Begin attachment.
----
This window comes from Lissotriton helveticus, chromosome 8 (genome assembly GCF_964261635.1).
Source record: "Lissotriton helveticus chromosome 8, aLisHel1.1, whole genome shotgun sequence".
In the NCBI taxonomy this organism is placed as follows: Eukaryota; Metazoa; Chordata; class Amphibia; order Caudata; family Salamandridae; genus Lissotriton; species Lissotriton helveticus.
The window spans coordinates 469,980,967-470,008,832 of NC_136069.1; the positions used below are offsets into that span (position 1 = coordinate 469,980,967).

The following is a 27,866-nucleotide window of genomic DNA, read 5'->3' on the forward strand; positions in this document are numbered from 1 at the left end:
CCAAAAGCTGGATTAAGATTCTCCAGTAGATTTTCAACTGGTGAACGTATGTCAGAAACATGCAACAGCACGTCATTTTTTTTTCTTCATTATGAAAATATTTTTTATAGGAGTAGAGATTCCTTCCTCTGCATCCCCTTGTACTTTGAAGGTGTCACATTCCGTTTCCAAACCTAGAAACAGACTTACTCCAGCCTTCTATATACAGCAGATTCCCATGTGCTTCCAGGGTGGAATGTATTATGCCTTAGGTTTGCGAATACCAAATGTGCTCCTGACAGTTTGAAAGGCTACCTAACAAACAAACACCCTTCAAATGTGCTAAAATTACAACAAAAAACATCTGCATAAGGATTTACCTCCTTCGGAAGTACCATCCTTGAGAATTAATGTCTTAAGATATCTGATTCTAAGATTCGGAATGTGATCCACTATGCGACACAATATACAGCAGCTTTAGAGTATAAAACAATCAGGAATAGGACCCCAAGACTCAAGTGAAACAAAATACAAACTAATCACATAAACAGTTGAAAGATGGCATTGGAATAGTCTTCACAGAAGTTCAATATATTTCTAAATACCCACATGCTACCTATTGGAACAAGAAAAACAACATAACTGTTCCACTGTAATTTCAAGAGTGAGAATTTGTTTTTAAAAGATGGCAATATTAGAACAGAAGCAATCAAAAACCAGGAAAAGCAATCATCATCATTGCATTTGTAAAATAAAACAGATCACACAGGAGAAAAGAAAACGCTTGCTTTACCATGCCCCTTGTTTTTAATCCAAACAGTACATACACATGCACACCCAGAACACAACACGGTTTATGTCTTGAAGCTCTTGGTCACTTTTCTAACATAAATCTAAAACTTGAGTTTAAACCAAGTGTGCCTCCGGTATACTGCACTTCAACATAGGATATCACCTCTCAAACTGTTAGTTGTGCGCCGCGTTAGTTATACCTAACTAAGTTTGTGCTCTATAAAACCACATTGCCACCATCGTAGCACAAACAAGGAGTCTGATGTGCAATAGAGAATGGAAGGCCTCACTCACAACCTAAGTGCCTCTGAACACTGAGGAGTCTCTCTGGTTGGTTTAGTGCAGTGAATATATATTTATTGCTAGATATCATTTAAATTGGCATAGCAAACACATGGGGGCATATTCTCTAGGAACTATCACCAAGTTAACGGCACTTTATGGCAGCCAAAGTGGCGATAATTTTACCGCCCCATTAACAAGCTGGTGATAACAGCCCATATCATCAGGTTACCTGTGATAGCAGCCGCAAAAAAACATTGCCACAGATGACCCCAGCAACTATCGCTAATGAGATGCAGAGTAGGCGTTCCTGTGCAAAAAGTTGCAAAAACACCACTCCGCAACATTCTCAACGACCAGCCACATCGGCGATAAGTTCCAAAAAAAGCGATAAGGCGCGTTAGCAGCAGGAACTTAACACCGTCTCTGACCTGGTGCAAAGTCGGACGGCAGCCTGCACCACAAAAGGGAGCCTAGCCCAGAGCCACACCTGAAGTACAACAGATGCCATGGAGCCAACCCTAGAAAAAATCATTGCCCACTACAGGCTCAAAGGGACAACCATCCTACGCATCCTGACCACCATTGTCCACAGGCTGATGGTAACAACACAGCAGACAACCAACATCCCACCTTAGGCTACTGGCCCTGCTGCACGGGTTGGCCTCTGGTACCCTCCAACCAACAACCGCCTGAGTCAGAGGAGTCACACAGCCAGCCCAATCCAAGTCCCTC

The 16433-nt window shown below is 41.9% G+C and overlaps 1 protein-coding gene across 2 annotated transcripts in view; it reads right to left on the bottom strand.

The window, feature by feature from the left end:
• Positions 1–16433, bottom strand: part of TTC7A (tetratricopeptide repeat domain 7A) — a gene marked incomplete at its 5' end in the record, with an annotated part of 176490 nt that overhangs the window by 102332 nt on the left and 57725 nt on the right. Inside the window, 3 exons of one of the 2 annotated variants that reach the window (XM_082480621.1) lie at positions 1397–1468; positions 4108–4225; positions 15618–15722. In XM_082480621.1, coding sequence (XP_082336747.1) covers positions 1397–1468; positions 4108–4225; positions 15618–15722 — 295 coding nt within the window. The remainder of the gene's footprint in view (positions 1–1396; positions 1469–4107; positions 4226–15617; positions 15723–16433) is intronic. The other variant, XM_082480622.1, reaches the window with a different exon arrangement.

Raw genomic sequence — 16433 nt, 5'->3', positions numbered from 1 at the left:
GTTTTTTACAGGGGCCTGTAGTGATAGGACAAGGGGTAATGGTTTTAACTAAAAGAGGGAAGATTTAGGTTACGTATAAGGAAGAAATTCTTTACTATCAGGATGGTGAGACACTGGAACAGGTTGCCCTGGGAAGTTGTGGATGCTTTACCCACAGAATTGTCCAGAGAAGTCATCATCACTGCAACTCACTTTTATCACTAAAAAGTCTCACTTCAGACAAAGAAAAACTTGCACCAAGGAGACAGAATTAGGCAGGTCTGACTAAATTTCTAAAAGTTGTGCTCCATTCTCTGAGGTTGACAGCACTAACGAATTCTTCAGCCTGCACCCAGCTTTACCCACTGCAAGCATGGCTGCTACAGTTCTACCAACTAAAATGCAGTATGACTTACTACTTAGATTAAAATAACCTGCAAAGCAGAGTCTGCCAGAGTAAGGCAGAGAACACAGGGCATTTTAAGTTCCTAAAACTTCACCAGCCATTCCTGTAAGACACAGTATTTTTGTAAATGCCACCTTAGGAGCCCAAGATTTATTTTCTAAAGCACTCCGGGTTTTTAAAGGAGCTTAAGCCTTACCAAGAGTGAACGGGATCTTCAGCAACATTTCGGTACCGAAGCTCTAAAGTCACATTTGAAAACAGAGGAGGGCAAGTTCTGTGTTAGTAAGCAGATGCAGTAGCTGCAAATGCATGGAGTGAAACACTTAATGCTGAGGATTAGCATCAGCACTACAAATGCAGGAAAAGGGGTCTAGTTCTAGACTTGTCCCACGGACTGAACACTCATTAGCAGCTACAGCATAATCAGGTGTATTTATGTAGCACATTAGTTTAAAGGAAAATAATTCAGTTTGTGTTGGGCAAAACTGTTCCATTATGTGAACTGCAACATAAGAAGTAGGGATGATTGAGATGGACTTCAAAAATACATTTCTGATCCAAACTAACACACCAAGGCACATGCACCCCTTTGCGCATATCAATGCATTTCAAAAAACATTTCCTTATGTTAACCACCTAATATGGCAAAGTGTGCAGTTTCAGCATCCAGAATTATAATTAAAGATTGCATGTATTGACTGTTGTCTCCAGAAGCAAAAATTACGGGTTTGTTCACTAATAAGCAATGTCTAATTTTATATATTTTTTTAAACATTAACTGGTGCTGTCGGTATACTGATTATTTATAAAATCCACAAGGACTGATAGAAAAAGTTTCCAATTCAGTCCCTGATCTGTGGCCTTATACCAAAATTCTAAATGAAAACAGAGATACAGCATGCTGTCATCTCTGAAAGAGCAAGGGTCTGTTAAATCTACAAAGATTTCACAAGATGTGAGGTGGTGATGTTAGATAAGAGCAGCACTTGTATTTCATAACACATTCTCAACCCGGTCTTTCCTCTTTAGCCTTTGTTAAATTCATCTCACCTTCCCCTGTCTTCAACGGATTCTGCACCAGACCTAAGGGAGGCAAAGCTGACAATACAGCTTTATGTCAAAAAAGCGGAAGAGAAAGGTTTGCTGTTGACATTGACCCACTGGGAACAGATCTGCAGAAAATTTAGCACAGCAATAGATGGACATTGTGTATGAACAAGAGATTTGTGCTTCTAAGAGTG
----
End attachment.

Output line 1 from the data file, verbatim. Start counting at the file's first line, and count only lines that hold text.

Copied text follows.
This window comes from Lissotriton helveticus, chromosome 8 (genome assembly GCF_964261635.1).